University police said officers were called to The Courtyards, located at 8500 block of Boteler Lane, around 1:45 a.m. after receiving a call about a loud party and a possible fight at the on-campus apartments.
When officers arrived, a person said there was a fight inside an apartment and someone may have had a baseball bat, according to police.
Officers told the partygoers numerous times to leave the apartment, but not everyone complied, police said. Officers used pepper spray to disperse the crowd.
AP/Abdul Salam Khan)
President Barack Obama said Monday that the violent death of Taliban leader Mullah Mohammed Akhtar Mansour by a U.S. airstrike should send a "clear signal" to anti-American extremists that "we're going to protect our people."
Obama also said Mansour's death was an "important milestone" in the yearslong effort to bring peace to Afghanistan.
Mansour was killed when a U.S. drone fired on his vehicle in the southwestern Pakistan province of Baluchistan, though it was unclear whether the airstrike took place on Friday or Saturday. He had emerged as the successor to Taliban founder Mullah Mohammad Omar, whose 2013 death was only revealed last year.
Two years after Michael Jace shot and killed his wife in their Los Angeles home, the actor is scheduled to go on trial in a case that will explore several unanswered questions about what led to the killing.
Iraqi government forces on Monday pushed Islamic State militants out of some agricultural areas outside of Fallujah as they launched a military offensive to recapture the city from the extremists, officials said.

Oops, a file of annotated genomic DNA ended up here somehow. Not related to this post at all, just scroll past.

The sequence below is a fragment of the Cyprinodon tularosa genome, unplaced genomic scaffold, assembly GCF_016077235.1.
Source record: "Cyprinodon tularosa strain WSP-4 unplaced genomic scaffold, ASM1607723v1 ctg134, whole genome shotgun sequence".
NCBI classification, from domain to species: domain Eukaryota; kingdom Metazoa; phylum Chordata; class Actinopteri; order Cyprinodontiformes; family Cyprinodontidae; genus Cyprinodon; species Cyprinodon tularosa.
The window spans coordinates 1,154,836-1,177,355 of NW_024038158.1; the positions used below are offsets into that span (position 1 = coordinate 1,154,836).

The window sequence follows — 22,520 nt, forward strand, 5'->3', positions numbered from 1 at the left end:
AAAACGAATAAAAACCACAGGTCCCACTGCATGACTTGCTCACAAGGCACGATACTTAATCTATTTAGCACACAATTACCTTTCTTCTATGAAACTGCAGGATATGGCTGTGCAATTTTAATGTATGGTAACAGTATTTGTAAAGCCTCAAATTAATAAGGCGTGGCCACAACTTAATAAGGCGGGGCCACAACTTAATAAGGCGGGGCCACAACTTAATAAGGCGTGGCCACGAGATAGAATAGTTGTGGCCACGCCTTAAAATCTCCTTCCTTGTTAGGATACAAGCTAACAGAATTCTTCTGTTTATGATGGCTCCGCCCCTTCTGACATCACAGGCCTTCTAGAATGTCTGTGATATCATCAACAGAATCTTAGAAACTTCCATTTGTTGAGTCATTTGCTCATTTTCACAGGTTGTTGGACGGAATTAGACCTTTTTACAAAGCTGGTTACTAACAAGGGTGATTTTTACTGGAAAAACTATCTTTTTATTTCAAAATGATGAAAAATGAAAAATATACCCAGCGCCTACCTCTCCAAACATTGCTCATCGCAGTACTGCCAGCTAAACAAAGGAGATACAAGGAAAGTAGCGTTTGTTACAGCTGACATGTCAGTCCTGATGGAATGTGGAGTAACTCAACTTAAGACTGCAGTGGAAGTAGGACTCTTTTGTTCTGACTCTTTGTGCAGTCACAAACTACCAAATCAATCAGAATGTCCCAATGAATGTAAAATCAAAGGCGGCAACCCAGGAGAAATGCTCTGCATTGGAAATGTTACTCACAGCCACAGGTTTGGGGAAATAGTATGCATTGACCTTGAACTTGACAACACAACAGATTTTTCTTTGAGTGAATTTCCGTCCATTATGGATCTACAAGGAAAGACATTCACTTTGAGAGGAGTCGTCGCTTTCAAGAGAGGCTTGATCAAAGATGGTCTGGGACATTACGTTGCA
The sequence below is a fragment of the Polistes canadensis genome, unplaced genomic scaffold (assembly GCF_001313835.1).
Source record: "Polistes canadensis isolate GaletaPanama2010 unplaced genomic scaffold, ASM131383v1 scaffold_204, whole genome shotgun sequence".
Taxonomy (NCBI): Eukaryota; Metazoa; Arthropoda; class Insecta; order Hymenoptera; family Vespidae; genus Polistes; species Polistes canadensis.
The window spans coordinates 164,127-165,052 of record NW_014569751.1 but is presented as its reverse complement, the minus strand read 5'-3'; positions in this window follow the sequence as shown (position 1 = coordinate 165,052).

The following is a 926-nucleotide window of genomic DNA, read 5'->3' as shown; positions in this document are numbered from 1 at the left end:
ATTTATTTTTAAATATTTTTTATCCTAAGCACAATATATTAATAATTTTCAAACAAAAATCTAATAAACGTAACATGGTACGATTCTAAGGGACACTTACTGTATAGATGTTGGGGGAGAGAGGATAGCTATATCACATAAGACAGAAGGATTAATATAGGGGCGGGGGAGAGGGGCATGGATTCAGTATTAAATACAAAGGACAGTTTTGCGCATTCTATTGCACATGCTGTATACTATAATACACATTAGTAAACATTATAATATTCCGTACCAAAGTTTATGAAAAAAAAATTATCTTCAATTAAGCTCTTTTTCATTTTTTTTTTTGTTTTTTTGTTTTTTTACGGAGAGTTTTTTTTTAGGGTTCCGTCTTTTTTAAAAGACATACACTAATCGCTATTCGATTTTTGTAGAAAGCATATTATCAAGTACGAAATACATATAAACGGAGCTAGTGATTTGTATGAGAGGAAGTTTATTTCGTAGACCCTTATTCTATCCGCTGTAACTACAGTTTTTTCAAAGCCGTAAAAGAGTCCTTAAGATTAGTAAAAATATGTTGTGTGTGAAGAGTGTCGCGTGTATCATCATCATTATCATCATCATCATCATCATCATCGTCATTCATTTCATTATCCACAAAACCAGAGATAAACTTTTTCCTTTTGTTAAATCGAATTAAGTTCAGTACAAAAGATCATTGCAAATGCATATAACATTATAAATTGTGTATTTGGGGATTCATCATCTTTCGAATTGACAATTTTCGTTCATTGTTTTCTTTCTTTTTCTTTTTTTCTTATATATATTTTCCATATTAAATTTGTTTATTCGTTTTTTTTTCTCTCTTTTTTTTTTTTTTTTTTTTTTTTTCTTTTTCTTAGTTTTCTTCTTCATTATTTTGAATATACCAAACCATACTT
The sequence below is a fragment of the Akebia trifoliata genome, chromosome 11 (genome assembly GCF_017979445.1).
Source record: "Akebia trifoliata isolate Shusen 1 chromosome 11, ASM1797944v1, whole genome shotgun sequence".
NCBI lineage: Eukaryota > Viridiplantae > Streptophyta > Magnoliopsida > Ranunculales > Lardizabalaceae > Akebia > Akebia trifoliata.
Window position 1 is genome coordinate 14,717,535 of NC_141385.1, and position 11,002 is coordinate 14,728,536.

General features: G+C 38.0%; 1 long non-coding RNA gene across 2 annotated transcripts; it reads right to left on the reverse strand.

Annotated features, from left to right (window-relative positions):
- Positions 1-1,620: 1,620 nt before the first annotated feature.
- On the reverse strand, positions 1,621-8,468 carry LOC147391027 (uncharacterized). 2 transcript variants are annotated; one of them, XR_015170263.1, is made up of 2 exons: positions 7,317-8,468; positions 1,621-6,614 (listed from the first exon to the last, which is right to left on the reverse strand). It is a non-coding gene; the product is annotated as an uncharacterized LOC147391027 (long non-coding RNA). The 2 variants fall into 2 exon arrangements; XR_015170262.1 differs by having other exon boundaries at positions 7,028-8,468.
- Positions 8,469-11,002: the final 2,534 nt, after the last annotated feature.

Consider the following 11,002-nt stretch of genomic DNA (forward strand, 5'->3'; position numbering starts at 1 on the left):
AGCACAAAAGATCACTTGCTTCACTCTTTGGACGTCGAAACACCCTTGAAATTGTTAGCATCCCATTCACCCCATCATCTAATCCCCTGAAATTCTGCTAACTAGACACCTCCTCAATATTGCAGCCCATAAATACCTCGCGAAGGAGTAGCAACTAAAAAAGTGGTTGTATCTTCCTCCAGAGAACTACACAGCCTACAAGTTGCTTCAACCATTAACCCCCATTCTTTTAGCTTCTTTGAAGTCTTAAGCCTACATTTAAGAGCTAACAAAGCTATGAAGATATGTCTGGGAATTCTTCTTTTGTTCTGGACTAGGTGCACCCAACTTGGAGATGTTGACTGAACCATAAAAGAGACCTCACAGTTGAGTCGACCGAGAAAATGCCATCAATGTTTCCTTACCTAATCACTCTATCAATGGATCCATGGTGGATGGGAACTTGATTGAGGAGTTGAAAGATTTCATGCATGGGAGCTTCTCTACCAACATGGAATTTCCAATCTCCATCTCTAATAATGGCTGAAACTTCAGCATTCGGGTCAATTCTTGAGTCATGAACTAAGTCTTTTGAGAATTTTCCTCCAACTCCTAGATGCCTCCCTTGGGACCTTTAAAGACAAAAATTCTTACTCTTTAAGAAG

Backed by U.S.-led coalition airstrikes and paramilitary troops, Iraqi government forces launched the long-awaited military offensive late Sunday. The city, located about 40 miles (65 kilometers) west of Baghdad, has been under the militants' control since January 2014.
The commander of the Fallujah operation, Lt. General Abdul-Wahab al-Saadi, could not say how long the offensive would take, citing terrain, the number of civilians in the city and bombs planted by the militants. Al-Saadi added that the first phase aims to surround and bomb IS positions.
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General Electric Co. said Monday it made a series of deals with Saudi Arabia worth over $1.4 billion as part of the kingdom's ambitious plan to wean itself off crude oil.
GE said $1 billion worth of projects would be implemented with the Saudi Arabian Industrial Investments Co., which formed in 2014 by royal order to boost the country's manufacturing industry.
Another $400 million would go toward building a forging and casting manufacturing facility for the marine and energy industry in the kingdom, with hopes of it being operations by 2020 and providing over 2,000 jobs, GE said.
In the future, there's a possibility of another $2 billion in projects coming on line as well, GE said.